4. oh gitu

The literal translation of this Indonesian expression is « Ahhhhh, I see ». You’ll often hear it in conversation with the locals. They accentuate the end of the word to show that they’re really surprised to hear what you’ve just told them. This expression is also used to mean « ok » and to sustain an effect of surprise.

5. aduh

It’s the word we use in French when we’re not happy, a slightly more colloquial « zut ». You’ll usually hear it coming out of the mouths of tuk tuk drivers in traffic jams. After a few days, you’ll see that Indonesians love to accentuate the « u » (pronounced « ou ») of the words they use.

6. kepo

It’s the little Indonesian expression that’ll put a smile on your interviewer’s face. It literally means « curious », but it’s often used to describe curiosity that’s more misplaced, or even considered gossip.

7. semangat

Literally, this phrase translates as « May strength be with you ». Say « semangat » to those you feel like encouraging and motivating. Indonesians are very close-knit and like to help their loved ones in all circumstances, and especially in difficult times.

Example: you know that one of your friends has a long day’s work ahead of him, so you say « semangat ».

8. itu terlalu

It’s one of the most basic of Indonesian expressions, because as you know, Asians love to haggle and negotiate prices. Here, it translates as « it’s too expensive ». You’ll associate it with « boleh kurang » to ask for a lower price. You’ve probably read it in many guidebooks. In Asia, prices are often inflated, but you can easily divide them by two or even three.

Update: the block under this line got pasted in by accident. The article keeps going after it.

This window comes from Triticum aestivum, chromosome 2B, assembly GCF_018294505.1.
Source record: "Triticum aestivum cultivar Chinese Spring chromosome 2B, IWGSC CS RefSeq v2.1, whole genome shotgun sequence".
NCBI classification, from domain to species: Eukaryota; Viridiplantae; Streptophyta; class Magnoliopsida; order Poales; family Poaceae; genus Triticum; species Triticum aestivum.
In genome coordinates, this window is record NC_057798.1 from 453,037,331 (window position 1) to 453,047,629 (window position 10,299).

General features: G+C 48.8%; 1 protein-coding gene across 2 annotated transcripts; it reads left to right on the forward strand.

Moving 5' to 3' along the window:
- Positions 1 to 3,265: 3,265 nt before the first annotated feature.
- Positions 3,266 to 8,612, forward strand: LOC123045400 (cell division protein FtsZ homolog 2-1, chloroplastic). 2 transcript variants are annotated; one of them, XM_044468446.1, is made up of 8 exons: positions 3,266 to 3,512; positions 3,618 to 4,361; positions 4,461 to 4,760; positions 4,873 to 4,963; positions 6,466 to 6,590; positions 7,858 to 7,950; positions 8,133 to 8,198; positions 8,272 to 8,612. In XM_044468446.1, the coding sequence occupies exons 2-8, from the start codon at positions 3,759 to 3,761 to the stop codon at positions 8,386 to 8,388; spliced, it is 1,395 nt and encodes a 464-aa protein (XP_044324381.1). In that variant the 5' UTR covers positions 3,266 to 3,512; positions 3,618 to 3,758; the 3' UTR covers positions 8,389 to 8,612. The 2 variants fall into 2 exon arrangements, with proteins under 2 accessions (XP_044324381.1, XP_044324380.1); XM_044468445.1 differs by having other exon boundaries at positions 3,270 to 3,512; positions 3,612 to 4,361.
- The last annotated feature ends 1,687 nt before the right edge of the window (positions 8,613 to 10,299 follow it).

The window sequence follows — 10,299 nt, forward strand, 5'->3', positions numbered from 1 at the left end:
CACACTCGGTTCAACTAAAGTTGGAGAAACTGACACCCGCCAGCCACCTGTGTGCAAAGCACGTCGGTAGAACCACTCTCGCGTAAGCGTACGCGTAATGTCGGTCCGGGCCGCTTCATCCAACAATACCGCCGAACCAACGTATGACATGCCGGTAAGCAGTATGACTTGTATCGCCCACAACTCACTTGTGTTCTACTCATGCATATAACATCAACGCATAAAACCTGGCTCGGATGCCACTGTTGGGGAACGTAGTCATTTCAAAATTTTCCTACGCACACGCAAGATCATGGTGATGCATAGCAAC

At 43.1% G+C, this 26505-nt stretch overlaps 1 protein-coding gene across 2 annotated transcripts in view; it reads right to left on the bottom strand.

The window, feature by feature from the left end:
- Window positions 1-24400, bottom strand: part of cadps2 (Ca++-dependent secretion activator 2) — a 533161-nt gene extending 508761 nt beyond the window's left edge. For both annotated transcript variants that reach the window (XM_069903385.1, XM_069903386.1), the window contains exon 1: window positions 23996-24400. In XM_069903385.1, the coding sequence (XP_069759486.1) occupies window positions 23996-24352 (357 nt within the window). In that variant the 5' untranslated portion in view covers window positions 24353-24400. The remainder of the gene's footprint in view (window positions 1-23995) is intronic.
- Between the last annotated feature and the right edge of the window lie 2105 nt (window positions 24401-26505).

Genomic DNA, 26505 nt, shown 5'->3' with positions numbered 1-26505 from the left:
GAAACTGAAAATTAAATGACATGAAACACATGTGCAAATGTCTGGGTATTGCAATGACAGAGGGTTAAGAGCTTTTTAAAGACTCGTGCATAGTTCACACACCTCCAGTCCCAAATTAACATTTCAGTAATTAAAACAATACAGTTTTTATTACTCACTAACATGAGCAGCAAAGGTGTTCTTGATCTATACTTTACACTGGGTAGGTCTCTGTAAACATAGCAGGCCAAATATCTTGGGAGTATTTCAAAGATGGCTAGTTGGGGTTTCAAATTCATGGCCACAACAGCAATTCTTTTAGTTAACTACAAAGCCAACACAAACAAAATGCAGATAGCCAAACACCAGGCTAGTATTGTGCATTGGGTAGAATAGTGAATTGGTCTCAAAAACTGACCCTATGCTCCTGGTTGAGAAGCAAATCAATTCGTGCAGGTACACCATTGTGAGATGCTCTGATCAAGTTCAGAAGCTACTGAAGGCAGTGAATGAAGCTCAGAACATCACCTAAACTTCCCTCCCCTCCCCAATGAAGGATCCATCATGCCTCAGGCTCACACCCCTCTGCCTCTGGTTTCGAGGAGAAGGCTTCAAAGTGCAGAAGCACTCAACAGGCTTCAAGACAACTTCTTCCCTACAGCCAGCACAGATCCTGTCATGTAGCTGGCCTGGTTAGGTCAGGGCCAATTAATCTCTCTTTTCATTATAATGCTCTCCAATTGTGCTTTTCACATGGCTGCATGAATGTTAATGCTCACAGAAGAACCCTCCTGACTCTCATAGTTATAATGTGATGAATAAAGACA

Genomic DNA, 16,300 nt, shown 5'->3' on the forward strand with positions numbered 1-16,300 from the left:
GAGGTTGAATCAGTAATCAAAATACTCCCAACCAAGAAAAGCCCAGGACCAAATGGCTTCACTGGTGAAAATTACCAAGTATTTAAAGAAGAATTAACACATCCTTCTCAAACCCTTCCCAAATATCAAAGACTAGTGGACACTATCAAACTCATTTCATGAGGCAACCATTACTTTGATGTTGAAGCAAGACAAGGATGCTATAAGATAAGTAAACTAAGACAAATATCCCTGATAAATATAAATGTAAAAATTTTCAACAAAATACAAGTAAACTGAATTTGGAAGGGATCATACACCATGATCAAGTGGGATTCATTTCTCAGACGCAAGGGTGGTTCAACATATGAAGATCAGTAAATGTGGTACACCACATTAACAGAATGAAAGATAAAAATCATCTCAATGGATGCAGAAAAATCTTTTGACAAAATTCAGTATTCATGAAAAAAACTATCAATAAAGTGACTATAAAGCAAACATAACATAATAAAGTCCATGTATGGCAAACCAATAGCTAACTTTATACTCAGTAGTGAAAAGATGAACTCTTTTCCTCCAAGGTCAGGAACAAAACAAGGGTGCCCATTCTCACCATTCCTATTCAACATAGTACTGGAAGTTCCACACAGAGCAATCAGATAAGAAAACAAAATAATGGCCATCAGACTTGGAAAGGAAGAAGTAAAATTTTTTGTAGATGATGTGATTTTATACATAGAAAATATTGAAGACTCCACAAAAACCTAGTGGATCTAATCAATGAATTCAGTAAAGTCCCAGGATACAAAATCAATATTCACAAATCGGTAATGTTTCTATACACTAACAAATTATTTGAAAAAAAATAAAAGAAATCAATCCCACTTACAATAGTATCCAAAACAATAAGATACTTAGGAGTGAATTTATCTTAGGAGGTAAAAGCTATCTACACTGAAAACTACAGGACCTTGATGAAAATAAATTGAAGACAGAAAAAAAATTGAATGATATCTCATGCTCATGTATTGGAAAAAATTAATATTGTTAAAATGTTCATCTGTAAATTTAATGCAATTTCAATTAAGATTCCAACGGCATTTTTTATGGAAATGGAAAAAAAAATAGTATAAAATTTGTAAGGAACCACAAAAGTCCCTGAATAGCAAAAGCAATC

9. senang berkenalan denganmu

This long phrase simply means « delighted » when you meet someone. In Indonesia, locals are respectful of each other and regularly use polite expressions at the end of sentences. This is a common one, used on a daily basis.

10. itu baik

It means « it’s good ». Both words can be used at a restaurant lunch or when sharing a meal with locals. Don’t hesitate to say « Itu baik » when you like something. Indonesians are very grateful.

11. asik

Indonesians use it to describe something as « cool » or « top ». This little word can be used to express your positive opinion of an object, a play, a beach or a milkshake, for example. As usual, put the intonation on the last vowel to share your enthusiasm with your interlocutor.

Example: you’ve just tasted a matcha latte in one of Indonesia’s most famous bars. You say to the person accompanying you, « Asiiiiiiik », to let them know how good you think it is.

How can I learn more Indonesian expressions and vocabulary?

Before you leave on your trip, it might be worthwhile for you to learn some other Indonesian phrases that come up regularly in conversation with locals. Take a look at the following books:

Indonesian conversation guide

Let’s learn, learn Indonesian

Indonesian